Out-Law News | 17 Jan 2014 | 4:58 pm | 2 min. read
The Financial Times reported that the planned reforms would not now be finalised until next year at the earliest, and may not even be introduced in the current Parliament. The plans have been championed by Pensions Minister Steve Webb despite opposition from parts of the pensions industry, and the Office of Fair Trading (OFT) in its own investigation into the defined contribution (DC) pensions market.
Pensions expert Simon Tyler of Pinsent Masons, the law firm behind Out-Law.com said that the news would "come as a surprise" to many in the pensions industry given Webb's passion for the proposals. However, he said that "some breathing space to try and get the cap right" would be "no bad thing".
"It looks like the Government has realised that getting the cap just right is a tricky problem," he said. "If the cap is too high, pension savers won't be protected – and actual experience or fear of high charges can put savers off pensions for life. But a low cap risks forcing providers to cut back on quality of service and superior investment performance, which come at a price."
"It is also a matter of timing. It's not ideal to make a significant change like capping charges just when a very large number of small and medium sized businesses are in the middle of setting up pension schemes for the first time," he said.
The Government set out its proposals for capping AMCs on pension schemes used for automatic enrolment in October. It included three proposals for a charge cap: 0.75% or 1% in all cases, the latter reflecting the cap that applies to charges on stakeholder schemes; or a standard cap of 0.75% which could be increased to 1% if the employer could justify the need for higher charges to the Pensions Regulator. The cap as proposed would have initially applied to employers who started auto-enrolment from April 2014; and would then have been extended to those who started auto-enrolment earlier.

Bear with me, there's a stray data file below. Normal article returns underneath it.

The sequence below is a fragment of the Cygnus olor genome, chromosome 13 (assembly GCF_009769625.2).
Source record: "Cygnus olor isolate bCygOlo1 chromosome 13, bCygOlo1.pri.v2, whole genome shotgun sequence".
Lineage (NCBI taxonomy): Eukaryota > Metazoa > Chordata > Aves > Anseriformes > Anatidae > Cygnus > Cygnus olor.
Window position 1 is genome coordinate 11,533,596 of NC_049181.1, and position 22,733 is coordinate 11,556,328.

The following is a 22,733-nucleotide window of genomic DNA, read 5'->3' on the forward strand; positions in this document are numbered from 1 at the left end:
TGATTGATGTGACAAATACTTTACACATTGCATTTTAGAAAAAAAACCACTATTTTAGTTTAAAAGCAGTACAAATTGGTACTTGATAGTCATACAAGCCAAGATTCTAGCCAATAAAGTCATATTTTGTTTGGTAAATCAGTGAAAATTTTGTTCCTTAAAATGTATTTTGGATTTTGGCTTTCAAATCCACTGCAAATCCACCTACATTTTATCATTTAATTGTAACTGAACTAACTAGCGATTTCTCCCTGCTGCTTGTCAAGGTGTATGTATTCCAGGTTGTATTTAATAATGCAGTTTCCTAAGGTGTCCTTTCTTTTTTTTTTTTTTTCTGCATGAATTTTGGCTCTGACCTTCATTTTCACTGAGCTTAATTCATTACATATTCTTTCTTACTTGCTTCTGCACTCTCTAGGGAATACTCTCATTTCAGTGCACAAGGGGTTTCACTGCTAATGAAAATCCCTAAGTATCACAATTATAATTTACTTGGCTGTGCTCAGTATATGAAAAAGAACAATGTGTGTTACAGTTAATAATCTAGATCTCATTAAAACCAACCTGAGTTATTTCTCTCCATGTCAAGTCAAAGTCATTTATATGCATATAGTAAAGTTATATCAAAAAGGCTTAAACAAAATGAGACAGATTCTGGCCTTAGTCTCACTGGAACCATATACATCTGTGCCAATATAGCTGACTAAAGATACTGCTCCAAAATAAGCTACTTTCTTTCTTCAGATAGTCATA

In September, the OFT decided against recommending the introduction of a cap on scheme charges for a number of reasons, including the "unintended consequences" of setting a cap too high or too low, as part of its DC pensions market report. Instead, the consumer protection regulator reached an agreement with the Association of British Insurers (ABI), which is carrying out an audit of all workplace pension schemes sold before 2001 and all those sold after that date with an AMC higher than 1%.
Pension scheme charges have fallen in recent years, with the average charge on a new scheme now at around 0.51%, according to Government figures. However, the OFT has estimated that over 186,000 pension pots with assets of £2.65 billion are subject to an annual charge of above 1%.
A spokesperson for the Department of Work and Pensions (DWP) told Out-Law.com that it would confirm a publication date for the response to its consultation, including details of any next steps, "in due course".
"This is an important and complex consultation that requires our proper consideration to ensure we get it right," the spokesperson said.